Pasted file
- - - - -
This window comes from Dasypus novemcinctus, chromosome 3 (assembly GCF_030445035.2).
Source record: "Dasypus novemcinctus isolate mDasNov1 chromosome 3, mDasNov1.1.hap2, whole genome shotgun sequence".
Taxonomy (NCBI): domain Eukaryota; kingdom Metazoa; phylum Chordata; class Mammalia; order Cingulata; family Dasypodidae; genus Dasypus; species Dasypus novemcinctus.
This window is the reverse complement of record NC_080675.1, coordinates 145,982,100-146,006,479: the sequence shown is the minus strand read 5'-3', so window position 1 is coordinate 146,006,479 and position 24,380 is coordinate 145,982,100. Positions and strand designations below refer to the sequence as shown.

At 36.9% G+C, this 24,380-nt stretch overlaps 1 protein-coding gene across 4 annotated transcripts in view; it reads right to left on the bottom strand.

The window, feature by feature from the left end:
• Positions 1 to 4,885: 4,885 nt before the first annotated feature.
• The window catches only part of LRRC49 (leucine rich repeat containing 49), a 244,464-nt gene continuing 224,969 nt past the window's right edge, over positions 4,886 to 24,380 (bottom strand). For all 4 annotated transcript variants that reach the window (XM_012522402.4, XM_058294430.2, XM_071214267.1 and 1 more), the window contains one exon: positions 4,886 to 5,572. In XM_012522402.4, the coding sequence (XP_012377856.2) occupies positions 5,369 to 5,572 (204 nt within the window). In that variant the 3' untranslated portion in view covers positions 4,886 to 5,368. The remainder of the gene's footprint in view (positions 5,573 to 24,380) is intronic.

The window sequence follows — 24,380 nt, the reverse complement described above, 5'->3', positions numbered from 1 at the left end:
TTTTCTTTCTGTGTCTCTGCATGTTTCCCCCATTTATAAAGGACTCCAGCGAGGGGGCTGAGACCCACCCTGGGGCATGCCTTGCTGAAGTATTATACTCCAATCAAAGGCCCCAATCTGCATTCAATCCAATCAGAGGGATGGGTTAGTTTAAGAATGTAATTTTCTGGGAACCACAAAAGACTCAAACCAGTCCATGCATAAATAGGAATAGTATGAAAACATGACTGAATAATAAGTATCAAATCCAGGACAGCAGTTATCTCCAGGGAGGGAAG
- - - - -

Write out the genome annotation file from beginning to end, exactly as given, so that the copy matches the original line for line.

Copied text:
This window comes from Dasypus novemcinctus, chromosome 3 (assembly GCF_030445035.2).
Source record: "Dasypus novemcinctus isolate mDasNov1 chromosome 3, mDasNov1.1.hap2, whole genome shotgun sequence".
Taxonomy (NCBI): domain Eukaryota; kingdom Metazoa; phylum Chordata; class Mammalia; order Cingulata; family Dasypodidae; genus Dasypus; species Dasypus novemcinctus.
This window is the reverse complement of record NC_080675.1, coordinates 145,982,100-146,006,479: the sequence shown is the minus strand read 5'-3', so window position 1 is coordinate 146,006,479 and position 24,380 is coordinate 145,982,100. Positions and strand designations below refer to the sequence as shown.

At 36.9% G+C, this 24,380-nt stretch overlaps 1 protein-coding gene across 4 annotated transcripts in view; it reads right to left on the bottom strand.

The window, feature by feature from the left end:
• Positions 1 to 4,885: 4,885 nt before the first annotated feature.
• The window catches only part of LRRC49 (leucine rich repeat containing 49), a 244,464-nt gene continuing 224,969 nt past the window's right edge, over positions 4,886 to 24,380 (bottom strand). For all 4 annotated transcript variants that reach the window (XM_012522402.4, XM_058294430.2, XM_071214267.1 and 1 more), the window contains one exon: positions 4,886 to 5,572. In XM_012522402.4, the coding sequence (XP_012377856.2) occupies positions 5,369 to 5,572 (204 nt within the window). In that variant the 3' untranslated portion in view covers positions 4,886 to 5,368. The remainder of the gene's footprint in view (positions 5,573 to 24,380) is intronic.

The window sequence follows — 24,380 nt, the reverse complement described above, 5'->3', positions numbered from 1 at the left end:
TTTTCTTTCTGTGTCTCTGCATGTTTCCCCCATTTATAAAGGACTCCAGCGAGGGGGCTGAGACCCACCCTGGGGCATGCCTTGCTGAAGTATTATACTCCAATCAAAGGCCCCAATCTGCATTCAATCCAATCAGAGGGATGGGTTAGTTTAAGAATGTAATTTTCTGGGAACCACAAAAGACTCAAACCAGTCCATGCATAAATAGGAATAGTATGAAAACATGACTGAATAATAAGTATCAAATCCAGGACAGCAGTTATCTCCAGGGAGGGAAG